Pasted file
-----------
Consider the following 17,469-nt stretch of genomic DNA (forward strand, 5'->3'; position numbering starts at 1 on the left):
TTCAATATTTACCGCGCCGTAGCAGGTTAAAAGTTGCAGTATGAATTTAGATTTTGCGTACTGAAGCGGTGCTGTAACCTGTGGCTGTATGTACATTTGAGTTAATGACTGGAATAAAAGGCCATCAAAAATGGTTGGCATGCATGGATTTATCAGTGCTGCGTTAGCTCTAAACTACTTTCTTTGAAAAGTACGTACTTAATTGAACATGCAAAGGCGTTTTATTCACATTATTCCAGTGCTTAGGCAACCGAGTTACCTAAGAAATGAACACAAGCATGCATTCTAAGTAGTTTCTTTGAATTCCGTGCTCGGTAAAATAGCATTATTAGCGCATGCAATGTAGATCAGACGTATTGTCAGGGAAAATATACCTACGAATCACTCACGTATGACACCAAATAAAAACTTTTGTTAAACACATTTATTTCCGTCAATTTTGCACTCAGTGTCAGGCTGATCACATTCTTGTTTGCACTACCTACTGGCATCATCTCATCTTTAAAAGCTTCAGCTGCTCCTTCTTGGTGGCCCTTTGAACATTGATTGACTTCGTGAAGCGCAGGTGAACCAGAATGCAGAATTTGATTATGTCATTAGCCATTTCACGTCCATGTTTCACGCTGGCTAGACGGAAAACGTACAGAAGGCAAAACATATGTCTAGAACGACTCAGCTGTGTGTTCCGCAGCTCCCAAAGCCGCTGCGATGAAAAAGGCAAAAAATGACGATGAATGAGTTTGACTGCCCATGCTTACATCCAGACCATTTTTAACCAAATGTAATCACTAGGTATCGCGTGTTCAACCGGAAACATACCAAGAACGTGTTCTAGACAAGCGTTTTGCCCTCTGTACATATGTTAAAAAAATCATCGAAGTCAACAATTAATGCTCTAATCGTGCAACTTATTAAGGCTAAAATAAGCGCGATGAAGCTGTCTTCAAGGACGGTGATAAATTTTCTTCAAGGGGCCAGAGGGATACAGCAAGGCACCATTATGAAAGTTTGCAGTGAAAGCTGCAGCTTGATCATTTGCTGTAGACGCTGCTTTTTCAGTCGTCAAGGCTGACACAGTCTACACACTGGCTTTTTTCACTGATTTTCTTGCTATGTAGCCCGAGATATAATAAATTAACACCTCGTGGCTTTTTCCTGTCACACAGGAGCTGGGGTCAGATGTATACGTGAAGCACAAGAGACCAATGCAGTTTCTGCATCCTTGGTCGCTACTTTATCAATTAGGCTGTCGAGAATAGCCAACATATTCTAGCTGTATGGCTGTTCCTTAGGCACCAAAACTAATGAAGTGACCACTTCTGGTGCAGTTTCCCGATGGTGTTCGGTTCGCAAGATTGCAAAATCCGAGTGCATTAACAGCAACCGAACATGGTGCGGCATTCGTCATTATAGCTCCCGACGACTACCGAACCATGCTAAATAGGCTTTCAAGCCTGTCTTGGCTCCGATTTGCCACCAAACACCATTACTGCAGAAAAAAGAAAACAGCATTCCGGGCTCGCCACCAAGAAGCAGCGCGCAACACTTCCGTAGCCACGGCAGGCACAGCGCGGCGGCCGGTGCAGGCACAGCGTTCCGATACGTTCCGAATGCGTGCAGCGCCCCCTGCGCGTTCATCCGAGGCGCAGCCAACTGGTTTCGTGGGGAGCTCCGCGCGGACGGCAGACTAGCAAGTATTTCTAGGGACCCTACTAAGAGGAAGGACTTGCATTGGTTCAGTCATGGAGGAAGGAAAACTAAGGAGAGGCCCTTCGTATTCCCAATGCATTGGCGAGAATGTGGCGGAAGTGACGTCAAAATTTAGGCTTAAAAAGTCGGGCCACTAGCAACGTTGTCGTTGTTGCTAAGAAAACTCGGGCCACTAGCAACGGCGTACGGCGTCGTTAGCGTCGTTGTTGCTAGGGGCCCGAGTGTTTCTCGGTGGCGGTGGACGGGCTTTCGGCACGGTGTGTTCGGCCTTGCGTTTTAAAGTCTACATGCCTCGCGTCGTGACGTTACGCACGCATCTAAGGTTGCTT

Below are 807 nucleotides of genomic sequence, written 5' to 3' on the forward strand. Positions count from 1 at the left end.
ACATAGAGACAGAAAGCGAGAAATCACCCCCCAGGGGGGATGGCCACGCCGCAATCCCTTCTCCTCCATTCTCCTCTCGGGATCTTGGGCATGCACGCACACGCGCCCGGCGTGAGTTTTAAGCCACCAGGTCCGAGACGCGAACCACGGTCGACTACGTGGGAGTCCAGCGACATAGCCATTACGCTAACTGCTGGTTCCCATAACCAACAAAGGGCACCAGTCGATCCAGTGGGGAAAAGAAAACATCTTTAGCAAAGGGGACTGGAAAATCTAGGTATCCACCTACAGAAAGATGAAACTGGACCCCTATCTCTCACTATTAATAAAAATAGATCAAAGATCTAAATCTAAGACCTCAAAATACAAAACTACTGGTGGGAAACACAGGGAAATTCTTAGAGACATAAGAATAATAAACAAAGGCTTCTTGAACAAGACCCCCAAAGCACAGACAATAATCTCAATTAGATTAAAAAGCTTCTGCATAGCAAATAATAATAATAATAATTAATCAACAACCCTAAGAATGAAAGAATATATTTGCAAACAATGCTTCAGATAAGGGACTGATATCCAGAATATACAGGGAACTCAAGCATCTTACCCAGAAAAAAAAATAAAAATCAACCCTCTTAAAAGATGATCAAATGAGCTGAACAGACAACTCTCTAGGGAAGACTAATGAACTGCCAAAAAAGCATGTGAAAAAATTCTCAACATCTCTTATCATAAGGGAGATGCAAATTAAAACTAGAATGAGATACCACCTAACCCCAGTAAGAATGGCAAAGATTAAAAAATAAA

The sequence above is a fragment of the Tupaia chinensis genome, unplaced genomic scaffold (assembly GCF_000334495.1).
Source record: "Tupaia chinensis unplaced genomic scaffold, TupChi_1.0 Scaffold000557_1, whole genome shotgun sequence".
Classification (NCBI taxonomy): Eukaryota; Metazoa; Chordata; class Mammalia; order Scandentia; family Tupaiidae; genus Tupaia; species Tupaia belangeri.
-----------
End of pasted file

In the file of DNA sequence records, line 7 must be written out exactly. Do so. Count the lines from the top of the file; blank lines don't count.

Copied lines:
Classification (NCBI taxonomy): Eukaryota; Metazoa; Chordata; class Mammalia; order Scandentia; family Tupaiidae; genus Tupaia; species Tupaia belangeri.